From 6 April 2017 mortgage interest is no longer fully deductible as an expense against property income.
Gradually over the next four years the amount of interest deducted against income is reducing and instead relief is obtained at 20% as a deduction from tax.
The relevant percentages are:
|Deductible against income||75%||50%||25%||0%|
|Deduction at 20% against tax||25%||50%||75%||100%|
So how will this look in practice?
If we assume rental income of £90,000 from a portfolio of properties, expenses of £15,000, mortgage interest of £35,000 and that the tax payer is in the higher rate (40%) tax bracket before property income.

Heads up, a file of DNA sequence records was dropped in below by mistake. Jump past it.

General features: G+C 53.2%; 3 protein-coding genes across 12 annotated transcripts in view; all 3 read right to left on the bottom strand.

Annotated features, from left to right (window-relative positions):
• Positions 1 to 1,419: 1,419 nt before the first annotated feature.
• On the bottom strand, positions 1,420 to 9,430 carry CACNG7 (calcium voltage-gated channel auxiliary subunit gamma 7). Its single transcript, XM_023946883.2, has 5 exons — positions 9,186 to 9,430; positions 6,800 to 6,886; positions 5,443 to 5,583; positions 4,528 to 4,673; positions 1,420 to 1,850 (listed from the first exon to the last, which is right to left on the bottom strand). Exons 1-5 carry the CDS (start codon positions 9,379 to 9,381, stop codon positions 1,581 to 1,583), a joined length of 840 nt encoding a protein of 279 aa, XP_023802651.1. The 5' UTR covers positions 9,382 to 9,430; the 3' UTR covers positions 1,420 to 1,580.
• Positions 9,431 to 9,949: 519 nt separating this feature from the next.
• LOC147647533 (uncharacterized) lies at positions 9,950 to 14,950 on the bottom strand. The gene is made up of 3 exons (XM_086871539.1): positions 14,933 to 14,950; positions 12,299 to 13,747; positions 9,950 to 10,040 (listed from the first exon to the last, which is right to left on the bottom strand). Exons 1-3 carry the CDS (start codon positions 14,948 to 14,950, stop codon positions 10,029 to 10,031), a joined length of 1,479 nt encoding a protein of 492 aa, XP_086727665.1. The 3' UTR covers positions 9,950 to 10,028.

|Net property income||48750||57500||66250||75000|
|tax at 40%||19500||23000||26500||30000|
|Less: mortgage interest relief||-1750||-3500||-5250||-7000|
What if you are on the threshold between the basic rate and higher rate tax?
If your income, including net property income is high enough to fall into the 40% tax bracket then even though you were a basic rate tax payer under the old rules you may find yourself taxed at 40% on part of your income and only able to offset the mortgage interest relief at 20%.
What can you do?
Make sure you keep a record of all your expenses and claim for everything
If you can control some of your other income, for example dividend income then make sure you reduce your dividends to stay below the 40% tax threshold.